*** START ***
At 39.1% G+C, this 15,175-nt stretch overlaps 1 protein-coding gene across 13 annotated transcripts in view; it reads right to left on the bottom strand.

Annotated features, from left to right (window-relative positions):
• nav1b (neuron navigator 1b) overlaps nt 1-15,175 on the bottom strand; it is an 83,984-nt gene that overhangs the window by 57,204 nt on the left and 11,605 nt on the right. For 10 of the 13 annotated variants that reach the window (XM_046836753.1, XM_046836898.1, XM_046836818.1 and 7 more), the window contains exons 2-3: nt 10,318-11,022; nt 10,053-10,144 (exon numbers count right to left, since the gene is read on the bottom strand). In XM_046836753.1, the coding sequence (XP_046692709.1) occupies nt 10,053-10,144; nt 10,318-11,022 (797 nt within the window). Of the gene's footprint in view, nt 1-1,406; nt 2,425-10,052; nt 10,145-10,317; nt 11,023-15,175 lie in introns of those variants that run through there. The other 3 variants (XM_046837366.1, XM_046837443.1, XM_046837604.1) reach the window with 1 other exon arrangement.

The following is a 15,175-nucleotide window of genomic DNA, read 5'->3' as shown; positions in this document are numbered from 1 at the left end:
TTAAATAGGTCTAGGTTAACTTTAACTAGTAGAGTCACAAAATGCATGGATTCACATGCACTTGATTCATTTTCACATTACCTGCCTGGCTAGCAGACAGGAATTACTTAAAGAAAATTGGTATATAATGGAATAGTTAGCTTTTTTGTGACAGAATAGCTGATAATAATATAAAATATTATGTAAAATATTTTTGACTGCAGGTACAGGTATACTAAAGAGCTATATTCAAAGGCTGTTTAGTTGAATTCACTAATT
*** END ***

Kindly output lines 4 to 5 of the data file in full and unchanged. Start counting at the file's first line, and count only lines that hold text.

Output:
The following is a 15,175-nucleotide window of genomic DNA, read 5'->3' as shown; positions in this document are numbered from 1 at the left end:
TTAAATAGGTCTAGGTTAACTTTAACTAGTAGAGTCACAAAATGCATGGATTCACATGCACTTGATTCATTTTCACATTACCTGCCTGGCTAGCAGACAGGAATTACTTAAAGAAAATTGGTATATAATGGAATAGTTAGCTTTTTTGTGACAGAATAGCTGATAATAATATAAAATATTATGTAAAATATTTTTGACTGCAGGTACAGGTATACTAAAGAGCTATATTCAAAGGCTGTTTAGTTGAATTCACTAATT